Wednesday, September 23, 2020 [Tweets] [Favorites]

Why Public Betas?

Dr. Drang:

Of course, the reigning king of poor initial OS quality is iOS 13, whose many, many, many early releases would have been reminiscent of a silent movie comedy were it not for the loud groans coming from its users. But iOS 13 also had the great counter-example to public betas: the cursor/pointer support in iOS 13.4. Here was a major update kept hidden in Cupertino until it was sprung on the world in late March, and it pretty much just worked right from the start.

[…]

Which raises the question: what is the point of the public beta program? Is it really intended to improve the quality of the released version? If so, why do we keep hearing of bugs that are reported but persist throughout the beta cycle? Whatever its original purpose, the public beta program is now a marketing tool—a way to get Apple enthusiasts hyped about the new releases and hyped to buy the new products that come out alongside the new software.

Previously:

4 Comments

They're to stop non-developers installing developer testing builds that'll break their devices. Put out nearly the same stuff, on a delay long enough to have a little confidence in it.

He says "operating systems" but only mentions iOS. Assuming Mac OS X is included as well, I was involved in testing via AppleSeed from 10.2.1 or so up through 10.7 (all major and minor releases, as well as security updates). It was a really neat program with a fairly small number of dedicated testers, and we'd get occasional feedback directly from engineering, or Apple staff would (rarely) post on the forums. At the end, we'd get the GM build and a t-shirt (or in the case of Snow Leopard, a hooded sweatshirt), as a thank-you. Some of the old-timers who had been part of Apple's CQF program said the swag was better in those days, but it was a nice gesture after sacrificing data to a FileVault bug.

In fact, 10.6.8 was the last OS that I really tested, because I had problems with the 10.7 installer, and Apple never responded to my bug report on it. I think that's when they opened seeding up to the public, or maybe just a huge group of beta testers. Anyway, when the program got big, I stopped getting responses to bug reports, and Apple started in with this Feedback Assistant bondage-and-discipline routine of uploading a sysdiagnose. It felt like we were just uploading data to juice some department's "metrics" and statistics rather than helping fix bugs that affected users. My assumption is that it's only gotten worse.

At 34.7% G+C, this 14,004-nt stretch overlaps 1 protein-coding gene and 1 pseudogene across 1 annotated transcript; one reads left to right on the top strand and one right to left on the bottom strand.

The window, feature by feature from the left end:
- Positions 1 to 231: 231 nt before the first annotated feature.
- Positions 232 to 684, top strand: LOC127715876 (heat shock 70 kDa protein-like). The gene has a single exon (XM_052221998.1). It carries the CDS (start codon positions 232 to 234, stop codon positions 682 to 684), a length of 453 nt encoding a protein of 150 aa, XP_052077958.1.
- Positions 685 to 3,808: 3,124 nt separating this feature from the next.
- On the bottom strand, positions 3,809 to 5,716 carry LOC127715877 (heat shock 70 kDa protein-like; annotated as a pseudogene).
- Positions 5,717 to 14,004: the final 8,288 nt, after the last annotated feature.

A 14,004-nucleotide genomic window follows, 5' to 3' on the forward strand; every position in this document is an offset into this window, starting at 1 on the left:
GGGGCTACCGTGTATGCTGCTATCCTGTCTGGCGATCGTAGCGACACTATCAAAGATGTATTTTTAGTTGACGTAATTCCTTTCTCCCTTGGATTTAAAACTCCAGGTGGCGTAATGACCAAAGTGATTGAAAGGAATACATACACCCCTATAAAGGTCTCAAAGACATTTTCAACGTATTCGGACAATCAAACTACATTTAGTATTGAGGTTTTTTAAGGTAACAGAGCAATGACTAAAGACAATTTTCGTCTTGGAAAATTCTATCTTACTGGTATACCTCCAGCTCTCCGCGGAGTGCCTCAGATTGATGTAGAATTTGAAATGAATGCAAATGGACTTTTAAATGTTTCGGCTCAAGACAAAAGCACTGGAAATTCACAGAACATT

I haven't been beta testing Apple OSes as long as Adam above, but I did it long enough to notice a definite pattern where Apple responded much more to beta bug reports 5+ years ago than they do now. I mean like actual responses where a real person replies asking for more info, or telling you that they're working on it, or to check to see if it's fixed in the newest beta version, etc. Last year during the iOS 13 and Catalina betas, more than 80% of the bugs I reported didn't even get marked as Duplicated -- there was no acknowledgement whatsoever. The other ones were super obvious show-stopper issues that I figured they would fix whether I reported it or not. I will never again waste my time filing bug reports with Apple.

Which raises the question: what is the point of the public beta program? Is it really intended to improve the quality of the released version? If so, why do we keep hearing of bugs that are reported but persist throughout the beta cycle? Whatever its original purpose, the public beta program is now a marketing tool—a way to get Apple enthusiasts hyped about the new releases and hyped to buy the new products that come out alongside the new software.

Ehh. Maybe that’s part of it.

But that hype was already there. When there was no public beta (only developer betas and AppleSeed), people were buying developer accounts just to get that beta, then reselling UUID slots on those accounts. So the demand was clearly there, though perhaps more niche.

You also can’t extrapolate from “iOS 13 shipped despite a ton of feedback about quality issues” that the feedback was worthless. You can speculate that, for example:

it wasn’t actionable enough (e.g., bugs were hard to reproduce)
the schedule was too tight

But that doesn’t mean Apple should gather less feedback.

(Should we test less for COVID just because we have a hard time fighting the virus?)

Stay up-to-date by subscribing to the Comments RSS Feed for this post.

Leave a Comment